I can imagine 3 different kinds of communication between individuals:
- Communication between individuals of the same species.
- Communication between an individual and another from a different species.
- Communication between an individual and the same individual at a different time, i. e. some individual "taking notes" or "marks" for later use.
My question is whether there are animals showing (3) but not (1) or (2).
In order to make sure the absence of (1) I stipulate that the individual animal should be capable to live a completely solitary life, which excludes e. g. all mammals from the list of candidates.
Here, the criteria for "communication" are the following:
The message is created by a defined action of the animal.
The message is an object, separate from the animal's body.
The animal is able to interpret the message at a later time, i. e. removal or modification of the message artifact would result in a different behavior.
This question is motivated by the more general question whether the ability to communicate necessitates a social context.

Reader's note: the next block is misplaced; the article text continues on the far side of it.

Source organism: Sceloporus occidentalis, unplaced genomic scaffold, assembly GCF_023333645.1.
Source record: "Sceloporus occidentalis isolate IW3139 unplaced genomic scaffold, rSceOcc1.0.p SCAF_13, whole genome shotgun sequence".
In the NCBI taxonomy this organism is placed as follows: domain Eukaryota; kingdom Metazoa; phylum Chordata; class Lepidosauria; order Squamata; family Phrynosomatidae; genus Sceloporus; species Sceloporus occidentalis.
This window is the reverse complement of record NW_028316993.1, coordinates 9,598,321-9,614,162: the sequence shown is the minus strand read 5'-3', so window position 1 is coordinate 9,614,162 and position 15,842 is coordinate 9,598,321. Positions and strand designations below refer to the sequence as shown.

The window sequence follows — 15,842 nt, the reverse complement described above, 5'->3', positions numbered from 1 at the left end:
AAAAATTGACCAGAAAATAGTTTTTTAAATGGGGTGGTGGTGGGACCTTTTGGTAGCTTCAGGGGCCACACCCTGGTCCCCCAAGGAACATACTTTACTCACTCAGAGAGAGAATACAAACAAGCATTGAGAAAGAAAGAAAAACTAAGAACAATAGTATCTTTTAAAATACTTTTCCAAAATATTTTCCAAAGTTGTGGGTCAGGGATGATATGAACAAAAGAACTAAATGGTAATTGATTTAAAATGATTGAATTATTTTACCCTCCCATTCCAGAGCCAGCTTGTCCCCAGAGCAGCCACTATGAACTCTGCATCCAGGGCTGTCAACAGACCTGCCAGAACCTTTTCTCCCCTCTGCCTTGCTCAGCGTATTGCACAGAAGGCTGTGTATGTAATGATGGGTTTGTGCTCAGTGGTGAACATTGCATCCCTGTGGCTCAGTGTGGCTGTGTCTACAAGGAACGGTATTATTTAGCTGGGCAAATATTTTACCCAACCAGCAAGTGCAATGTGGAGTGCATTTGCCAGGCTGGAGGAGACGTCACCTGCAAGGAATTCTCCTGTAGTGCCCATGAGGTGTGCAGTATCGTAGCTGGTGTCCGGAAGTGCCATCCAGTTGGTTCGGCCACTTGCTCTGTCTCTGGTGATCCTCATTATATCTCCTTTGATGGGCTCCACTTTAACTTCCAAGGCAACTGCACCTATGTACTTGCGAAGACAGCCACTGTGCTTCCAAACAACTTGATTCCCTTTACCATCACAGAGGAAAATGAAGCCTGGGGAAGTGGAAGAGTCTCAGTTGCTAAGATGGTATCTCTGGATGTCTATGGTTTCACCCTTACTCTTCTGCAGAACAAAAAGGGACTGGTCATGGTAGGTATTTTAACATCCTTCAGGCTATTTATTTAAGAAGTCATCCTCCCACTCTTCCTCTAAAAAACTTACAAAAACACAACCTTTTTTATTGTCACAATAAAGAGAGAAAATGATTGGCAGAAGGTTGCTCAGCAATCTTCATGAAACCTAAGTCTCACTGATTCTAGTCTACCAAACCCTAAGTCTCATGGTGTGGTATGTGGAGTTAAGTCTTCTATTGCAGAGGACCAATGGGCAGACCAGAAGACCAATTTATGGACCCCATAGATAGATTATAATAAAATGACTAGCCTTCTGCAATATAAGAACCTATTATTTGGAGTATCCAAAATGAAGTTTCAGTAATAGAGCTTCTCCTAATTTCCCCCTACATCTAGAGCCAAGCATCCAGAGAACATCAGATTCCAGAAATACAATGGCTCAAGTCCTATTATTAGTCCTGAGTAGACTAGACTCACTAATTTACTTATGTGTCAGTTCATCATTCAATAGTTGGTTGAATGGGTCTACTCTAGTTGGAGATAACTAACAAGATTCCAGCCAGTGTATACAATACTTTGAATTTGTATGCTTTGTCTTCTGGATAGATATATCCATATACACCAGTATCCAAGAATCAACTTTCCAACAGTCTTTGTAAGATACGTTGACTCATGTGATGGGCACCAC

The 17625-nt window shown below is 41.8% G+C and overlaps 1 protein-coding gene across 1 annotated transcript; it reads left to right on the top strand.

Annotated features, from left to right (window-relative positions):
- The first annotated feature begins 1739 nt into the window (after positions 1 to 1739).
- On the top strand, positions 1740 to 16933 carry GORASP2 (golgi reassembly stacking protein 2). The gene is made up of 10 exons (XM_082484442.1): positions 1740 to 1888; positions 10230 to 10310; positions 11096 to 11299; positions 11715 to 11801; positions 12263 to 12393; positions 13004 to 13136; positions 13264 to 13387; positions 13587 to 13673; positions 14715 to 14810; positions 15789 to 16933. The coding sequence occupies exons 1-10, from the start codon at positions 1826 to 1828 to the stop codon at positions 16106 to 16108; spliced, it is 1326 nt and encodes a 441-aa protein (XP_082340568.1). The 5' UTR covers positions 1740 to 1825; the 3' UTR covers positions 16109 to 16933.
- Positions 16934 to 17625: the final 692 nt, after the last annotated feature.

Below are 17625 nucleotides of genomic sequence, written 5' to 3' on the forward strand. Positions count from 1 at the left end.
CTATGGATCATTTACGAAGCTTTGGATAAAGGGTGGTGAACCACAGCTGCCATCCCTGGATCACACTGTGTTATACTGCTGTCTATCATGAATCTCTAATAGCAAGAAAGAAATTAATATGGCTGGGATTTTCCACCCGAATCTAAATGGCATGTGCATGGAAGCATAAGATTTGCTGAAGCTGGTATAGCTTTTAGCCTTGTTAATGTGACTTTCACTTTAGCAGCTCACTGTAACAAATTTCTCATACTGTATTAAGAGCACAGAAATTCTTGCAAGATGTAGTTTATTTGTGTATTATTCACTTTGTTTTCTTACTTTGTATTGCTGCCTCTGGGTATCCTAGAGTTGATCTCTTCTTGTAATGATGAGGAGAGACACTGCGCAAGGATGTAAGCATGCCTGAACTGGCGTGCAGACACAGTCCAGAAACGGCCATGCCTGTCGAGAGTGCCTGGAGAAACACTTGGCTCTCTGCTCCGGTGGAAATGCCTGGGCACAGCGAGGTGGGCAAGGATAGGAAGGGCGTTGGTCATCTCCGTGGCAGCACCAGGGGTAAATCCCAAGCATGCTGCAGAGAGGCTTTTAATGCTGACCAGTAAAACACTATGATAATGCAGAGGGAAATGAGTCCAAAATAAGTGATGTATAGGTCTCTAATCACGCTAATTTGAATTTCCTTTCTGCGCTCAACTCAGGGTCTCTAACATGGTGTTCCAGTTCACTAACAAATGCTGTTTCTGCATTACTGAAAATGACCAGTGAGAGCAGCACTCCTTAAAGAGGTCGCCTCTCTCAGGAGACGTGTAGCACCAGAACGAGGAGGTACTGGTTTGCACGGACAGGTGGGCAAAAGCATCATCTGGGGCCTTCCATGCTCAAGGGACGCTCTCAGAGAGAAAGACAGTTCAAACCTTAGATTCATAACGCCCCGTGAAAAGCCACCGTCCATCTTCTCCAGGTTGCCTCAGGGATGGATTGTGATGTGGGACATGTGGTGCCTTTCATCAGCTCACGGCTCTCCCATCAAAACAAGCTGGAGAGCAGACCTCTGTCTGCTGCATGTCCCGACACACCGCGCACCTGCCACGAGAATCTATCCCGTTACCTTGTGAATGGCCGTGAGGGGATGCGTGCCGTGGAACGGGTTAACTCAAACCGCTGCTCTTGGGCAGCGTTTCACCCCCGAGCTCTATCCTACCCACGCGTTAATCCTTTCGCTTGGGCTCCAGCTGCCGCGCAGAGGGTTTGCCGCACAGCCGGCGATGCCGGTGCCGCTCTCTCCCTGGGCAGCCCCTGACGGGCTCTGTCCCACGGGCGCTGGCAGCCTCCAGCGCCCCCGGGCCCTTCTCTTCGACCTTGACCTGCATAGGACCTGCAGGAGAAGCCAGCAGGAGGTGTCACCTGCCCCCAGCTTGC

EDIT: In order to make it clearer what communication could be, as suggested by the comments, here are a few examples:
- territory marking: matches the categories (1), as a signal to rivals and probably (3), as a reminder for the territory owner.
- alarm call: matches (1) and/or (2)
- behaviour of the Honeyguides: a typical example of (2)
- creation of trails: may have a communicative function (e. g. for ants), and is also seen with solitary animals. Is there a case, where the communicative function is predominant and all other criteria are met?
Here is why I think that some classes of species can be excluded:
- mammals, birds: every individual enjoys parental care, which has a communicative aspect of type (1)
- plants: may be able to communicate with other plants or animals, but self-communication seems hard to imagine.